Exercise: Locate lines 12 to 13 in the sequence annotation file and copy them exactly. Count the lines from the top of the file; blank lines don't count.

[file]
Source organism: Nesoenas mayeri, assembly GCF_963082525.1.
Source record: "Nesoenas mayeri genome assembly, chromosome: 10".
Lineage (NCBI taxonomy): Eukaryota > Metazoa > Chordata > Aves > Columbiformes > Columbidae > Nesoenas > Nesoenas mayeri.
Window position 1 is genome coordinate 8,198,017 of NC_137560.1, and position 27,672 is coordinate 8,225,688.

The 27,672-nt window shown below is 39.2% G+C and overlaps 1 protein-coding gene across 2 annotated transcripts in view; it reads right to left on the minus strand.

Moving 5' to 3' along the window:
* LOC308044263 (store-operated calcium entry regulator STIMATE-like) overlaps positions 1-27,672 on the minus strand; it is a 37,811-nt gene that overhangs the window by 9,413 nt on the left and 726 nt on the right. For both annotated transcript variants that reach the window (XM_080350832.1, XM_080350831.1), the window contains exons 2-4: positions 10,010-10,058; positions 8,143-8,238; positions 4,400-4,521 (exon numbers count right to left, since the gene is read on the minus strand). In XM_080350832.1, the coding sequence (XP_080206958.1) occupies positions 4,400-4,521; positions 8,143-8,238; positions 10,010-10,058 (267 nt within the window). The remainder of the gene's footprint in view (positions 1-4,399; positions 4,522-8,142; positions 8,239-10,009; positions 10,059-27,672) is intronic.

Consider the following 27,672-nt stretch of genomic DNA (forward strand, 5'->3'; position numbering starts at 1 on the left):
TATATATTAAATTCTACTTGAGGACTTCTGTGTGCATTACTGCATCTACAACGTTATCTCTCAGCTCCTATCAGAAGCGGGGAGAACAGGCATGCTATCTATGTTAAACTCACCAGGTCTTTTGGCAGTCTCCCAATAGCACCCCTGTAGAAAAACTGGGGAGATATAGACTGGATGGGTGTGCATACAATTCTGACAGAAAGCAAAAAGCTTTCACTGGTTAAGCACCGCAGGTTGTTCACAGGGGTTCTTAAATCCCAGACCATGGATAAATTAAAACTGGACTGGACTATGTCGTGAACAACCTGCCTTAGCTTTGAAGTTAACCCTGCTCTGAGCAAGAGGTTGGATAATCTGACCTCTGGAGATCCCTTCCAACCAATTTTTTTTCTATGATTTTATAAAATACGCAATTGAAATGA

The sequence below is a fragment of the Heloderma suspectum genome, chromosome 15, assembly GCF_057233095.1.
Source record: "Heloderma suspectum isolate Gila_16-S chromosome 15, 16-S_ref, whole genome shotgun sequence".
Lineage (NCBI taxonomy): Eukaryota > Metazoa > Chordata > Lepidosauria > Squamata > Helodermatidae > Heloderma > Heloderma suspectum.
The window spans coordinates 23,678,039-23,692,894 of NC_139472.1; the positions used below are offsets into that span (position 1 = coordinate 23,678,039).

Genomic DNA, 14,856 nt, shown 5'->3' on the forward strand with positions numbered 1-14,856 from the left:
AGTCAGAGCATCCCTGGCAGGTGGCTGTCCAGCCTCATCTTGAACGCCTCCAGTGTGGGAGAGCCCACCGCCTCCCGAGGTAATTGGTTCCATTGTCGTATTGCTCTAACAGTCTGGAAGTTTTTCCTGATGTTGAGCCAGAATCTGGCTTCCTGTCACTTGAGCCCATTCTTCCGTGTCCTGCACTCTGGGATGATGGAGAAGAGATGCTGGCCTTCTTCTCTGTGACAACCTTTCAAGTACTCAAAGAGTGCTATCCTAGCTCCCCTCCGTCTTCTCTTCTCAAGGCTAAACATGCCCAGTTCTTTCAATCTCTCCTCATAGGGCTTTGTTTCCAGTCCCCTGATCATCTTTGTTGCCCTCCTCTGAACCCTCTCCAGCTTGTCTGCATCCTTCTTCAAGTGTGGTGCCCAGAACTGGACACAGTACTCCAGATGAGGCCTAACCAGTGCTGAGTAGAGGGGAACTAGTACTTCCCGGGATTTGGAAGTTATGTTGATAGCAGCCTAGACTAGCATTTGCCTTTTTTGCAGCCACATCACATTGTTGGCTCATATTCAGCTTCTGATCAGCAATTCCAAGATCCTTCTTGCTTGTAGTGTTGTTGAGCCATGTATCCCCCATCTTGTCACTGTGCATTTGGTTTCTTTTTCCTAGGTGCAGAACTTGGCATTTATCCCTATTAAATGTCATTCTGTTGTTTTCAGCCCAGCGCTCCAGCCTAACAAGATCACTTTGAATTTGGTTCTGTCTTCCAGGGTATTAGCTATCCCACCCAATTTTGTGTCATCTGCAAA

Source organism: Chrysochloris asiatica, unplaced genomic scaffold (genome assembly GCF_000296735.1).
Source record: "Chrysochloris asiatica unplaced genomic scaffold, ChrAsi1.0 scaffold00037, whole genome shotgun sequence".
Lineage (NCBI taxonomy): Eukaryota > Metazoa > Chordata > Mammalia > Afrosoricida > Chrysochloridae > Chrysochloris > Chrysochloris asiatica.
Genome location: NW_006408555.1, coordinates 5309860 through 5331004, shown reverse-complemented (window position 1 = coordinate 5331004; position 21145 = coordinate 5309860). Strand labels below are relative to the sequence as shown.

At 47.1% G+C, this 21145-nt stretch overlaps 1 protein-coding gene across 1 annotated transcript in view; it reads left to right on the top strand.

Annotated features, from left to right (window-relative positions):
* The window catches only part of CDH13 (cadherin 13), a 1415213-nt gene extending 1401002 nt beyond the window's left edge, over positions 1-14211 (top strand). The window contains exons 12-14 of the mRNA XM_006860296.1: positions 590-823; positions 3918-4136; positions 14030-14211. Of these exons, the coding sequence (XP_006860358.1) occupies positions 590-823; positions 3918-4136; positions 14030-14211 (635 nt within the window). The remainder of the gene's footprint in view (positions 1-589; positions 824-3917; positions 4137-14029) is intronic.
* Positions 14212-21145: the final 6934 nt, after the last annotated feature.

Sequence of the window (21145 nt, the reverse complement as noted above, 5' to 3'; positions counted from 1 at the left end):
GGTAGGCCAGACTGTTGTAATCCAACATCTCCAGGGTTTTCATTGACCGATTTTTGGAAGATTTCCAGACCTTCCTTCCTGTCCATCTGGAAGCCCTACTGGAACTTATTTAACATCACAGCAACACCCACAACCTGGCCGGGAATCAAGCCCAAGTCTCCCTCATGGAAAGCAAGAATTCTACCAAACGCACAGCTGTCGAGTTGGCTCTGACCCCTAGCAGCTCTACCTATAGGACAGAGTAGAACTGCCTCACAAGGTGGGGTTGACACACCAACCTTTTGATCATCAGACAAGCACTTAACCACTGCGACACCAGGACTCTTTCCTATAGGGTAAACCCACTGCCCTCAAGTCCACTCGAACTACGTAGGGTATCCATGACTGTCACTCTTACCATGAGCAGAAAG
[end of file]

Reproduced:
Lineage (NCBI taxonomy): Eukaryota > Metazoa > Chordata > Lepidosauria > Squamata > Helodermatidae > Heloderma > Heloderma suspectum.
The window spans coordinates 23,678,039-23,692,894 of NC_139472.1; the positions used below are offsets into that span (position 1 = coordinate 23,678,039).